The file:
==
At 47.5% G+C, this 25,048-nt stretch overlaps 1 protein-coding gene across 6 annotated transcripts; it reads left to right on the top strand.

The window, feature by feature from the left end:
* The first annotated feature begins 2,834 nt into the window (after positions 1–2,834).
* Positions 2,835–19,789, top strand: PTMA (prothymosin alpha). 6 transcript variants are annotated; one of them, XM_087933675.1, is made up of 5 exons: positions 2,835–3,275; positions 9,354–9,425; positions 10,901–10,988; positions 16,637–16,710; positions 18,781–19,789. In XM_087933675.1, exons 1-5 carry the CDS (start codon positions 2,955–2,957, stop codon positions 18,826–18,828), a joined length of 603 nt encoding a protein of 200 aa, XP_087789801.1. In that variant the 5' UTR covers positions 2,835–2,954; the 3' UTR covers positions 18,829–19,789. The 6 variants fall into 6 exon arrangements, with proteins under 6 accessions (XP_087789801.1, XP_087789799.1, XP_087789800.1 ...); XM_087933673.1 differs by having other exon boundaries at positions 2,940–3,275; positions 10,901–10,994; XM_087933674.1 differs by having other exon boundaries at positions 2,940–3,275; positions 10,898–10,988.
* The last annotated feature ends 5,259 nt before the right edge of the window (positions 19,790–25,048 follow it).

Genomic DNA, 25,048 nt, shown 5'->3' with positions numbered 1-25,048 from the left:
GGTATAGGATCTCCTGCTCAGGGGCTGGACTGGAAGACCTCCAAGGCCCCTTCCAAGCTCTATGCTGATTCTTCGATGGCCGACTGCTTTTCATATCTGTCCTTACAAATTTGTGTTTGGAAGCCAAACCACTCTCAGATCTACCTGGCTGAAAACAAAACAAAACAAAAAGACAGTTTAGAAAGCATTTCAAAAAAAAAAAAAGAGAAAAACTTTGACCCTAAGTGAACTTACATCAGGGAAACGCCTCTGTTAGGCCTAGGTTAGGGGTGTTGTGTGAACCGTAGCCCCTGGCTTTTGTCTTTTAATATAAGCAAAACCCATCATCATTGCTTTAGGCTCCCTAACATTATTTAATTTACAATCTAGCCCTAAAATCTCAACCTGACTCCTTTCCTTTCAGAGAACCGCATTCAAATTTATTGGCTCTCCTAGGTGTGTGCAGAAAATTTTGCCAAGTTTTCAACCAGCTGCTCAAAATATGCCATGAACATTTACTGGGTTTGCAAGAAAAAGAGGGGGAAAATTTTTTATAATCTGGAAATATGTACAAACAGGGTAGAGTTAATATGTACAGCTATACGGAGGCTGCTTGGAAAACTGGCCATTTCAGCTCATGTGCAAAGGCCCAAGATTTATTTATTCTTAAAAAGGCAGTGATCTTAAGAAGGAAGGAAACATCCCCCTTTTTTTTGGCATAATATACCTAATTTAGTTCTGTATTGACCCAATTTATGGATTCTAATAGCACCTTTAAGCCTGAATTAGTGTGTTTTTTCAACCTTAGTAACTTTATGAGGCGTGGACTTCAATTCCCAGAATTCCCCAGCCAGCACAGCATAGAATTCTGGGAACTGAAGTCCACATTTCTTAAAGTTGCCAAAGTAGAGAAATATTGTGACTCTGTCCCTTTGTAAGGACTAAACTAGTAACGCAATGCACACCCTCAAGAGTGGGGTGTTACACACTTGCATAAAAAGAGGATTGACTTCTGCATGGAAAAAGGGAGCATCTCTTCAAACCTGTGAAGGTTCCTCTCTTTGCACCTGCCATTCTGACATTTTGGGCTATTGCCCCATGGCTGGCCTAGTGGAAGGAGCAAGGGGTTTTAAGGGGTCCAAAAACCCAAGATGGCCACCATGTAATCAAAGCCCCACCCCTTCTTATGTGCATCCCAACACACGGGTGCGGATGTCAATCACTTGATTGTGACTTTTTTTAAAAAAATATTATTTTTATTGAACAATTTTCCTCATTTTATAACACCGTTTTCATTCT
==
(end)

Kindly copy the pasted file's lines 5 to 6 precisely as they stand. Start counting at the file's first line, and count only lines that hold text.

* The last annotated feature ends 5,259 nt before the right edge of the window (positions 19,790–25,048 follow it).

Genomic DNA, 25,048 nt, shown 5'->3' with positions numbered 1-25,048 from the left: